KarmaTube is the latest user-generated content Web site, like YouTube, where viewers provide the videos. But that’s where the resemblance ends. KarmaTube’s videos are meant to inspire change and spread some good around. Apparently it’s really caught on — launched last January, KarmaTube already has more than 10,000 subscribers.
KarmaTube is run on a completely volunteer basis and operates with zero budget. This, Douglas tells me, is part of the beauty of the organization. It is all about service and creating good karma.
Talking to Douglas got me thinking about karma, and how it appears here in my own neighborhood of Park Slope. In fact, right across the street from where I was having coffee at Ozzie’s, I found my first example. There was the grand opening of Mandala Tibetan Store, which sells Tibetan jewelry, fabric goods and artworks. That storefront had been empty for a few weeks, after the shoe store, which had been there for years, closed.
It turns out that the owner of the building is allowing Mandala to try its hand at success at a sharply reduced rental rate while he continues to look for a permanent tenant.
Now that’s creating good karma!
Of course, there are plenty of examples around here of not-so-good karma, too. How about building a Whole Foods on a toxic site? Bad karma. Allowing the fence to fall in, making it possible for neighborhood kids to play in the construction site — very bad karma.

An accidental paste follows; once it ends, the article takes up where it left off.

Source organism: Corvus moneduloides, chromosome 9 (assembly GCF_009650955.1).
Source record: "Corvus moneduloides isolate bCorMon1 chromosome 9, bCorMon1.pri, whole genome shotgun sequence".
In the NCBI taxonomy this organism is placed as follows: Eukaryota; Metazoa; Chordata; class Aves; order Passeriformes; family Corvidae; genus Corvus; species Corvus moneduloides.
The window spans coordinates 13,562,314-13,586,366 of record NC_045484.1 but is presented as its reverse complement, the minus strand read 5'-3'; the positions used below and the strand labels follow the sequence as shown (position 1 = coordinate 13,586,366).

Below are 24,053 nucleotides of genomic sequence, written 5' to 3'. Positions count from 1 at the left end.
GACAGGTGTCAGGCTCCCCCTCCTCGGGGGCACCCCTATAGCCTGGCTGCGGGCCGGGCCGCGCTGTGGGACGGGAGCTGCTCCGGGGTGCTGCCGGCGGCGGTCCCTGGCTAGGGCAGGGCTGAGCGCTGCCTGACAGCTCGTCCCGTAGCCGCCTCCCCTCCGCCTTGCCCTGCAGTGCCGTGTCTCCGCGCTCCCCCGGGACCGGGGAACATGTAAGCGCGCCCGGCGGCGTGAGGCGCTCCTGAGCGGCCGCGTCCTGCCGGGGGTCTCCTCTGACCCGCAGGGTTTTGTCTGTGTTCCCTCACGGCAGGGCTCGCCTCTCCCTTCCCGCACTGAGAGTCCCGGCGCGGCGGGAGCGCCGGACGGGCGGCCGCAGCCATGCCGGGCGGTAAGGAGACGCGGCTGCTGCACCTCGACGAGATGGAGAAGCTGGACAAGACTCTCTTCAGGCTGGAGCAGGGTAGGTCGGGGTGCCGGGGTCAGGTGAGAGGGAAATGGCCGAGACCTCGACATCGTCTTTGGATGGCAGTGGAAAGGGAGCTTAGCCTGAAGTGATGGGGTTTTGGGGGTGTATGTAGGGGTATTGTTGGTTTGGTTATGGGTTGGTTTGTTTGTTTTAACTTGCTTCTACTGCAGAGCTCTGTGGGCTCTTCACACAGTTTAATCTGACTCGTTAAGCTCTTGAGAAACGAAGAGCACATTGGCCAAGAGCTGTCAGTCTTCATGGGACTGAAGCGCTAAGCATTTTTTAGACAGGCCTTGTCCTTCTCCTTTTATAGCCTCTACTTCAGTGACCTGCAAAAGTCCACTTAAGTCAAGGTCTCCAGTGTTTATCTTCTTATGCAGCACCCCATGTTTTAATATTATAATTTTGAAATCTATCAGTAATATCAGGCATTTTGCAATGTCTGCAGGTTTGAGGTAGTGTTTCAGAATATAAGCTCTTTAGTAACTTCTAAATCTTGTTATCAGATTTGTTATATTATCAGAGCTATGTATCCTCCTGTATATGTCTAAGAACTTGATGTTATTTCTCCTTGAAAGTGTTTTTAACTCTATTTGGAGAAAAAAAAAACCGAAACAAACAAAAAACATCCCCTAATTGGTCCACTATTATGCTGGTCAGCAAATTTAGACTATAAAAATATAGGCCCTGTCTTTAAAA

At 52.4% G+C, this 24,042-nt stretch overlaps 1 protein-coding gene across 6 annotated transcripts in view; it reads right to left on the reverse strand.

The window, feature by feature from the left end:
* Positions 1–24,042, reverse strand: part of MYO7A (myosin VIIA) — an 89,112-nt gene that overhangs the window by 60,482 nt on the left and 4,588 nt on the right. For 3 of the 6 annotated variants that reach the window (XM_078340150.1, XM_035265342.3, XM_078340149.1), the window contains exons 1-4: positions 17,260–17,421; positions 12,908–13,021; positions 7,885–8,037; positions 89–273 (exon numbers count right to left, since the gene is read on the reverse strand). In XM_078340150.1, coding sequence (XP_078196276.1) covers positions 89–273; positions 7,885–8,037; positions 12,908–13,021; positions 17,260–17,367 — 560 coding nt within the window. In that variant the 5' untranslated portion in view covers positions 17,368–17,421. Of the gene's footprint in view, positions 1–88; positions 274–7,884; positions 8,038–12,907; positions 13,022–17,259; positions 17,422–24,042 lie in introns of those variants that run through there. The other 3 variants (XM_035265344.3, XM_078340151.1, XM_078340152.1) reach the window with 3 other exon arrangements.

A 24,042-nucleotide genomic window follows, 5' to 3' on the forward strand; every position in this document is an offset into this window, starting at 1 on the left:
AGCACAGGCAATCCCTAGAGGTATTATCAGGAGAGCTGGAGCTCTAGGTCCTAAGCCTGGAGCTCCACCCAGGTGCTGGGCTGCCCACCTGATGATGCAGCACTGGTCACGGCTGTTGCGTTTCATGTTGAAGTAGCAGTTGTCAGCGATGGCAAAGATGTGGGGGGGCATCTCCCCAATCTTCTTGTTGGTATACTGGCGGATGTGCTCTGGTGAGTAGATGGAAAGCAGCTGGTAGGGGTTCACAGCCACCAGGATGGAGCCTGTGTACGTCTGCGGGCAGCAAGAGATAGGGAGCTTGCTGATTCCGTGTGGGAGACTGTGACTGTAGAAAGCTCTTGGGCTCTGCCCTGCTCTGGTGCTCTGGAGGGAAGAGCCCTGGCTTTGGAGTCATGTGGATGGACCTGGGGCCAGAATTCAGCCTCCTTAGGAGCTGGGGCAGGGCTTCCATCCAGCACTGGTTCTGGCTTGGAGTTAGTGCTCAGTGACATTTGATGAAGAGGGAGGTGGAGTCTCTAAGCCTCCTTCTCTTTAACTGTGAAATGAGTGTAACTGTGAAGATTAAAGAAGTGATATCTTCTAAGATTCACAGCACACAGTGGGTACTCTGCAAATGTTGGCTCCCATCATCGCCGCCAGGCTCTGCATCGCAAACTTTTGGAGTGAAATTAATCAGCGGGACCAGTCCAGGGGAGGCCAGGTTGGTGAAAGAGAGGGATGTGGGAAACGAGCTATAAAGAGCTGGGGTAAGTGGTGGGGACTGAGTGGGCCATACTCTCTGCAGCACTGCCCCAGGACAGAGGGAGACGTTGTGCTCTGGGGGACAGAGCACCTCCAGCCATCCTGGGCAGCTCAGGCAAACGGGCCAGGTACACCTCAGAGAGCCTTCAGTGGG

What about all the children’s clothing stores on Seventh Avenue that shut down early on Halloween, refusing to take part in the annual Slope tradition of giving out candy? Bad karma.
Baking dozens of bright orange bagels for Halloween? Good karma! (Unless, of course, you worry about having your kids eat all that dye. Hmm … well, so-so karma for La Bagel Delight.)
Parking in front of someone’s private garage — bad karma, definitely. Putting a note on your windshield with your cellphone number on it in case the garage owner needs you to move? Still not exactly good karma — but better.
Asking people to contribute used books for charity? Good karma. Getting upset when you get too many? Bad karma.
Letting homeless guys sleep on the steps of your church? Good karma. Watching the situation get out of hand and asking them to leave? Yipes — now I’m stuck.
It looks like trying to be the neighborhood karma arbiter isn’t as easy as I thought it would be. I suspect I may simply be confusing good karma and bad karma with what I approve of and don’t approve of.
So I asked Douglas what the karma in KarmaTube all about.
“Karma is a Sanskrit word that means action,” she told me. “Everything we do actively contributes to our past, present, and future experiences.” The cause and effect nature of this definition is not about what is good or bad. And, then there is that business about how doing good leads to more good.
I had hoped for a more distinct definition to guide me in my karma scoring. Worse, I am horrified to realize that if I am too reckless with my “bad” karma labels, I myself may be creating bad karma!
OK, maybe the storeowners of all those children’s clothing stores have kids of their own to take trick-or-treating. Maybe that person who parked in front of my neighbor’s garage was responding to an emergency. And maybe we aren’t doing those homeless men any favors by letting them sleep on church steps and giving them money. Perhaps that keeps them from seeking the help they really need.
It’s a tricky business, that karma thing.
©2007 Community News Group
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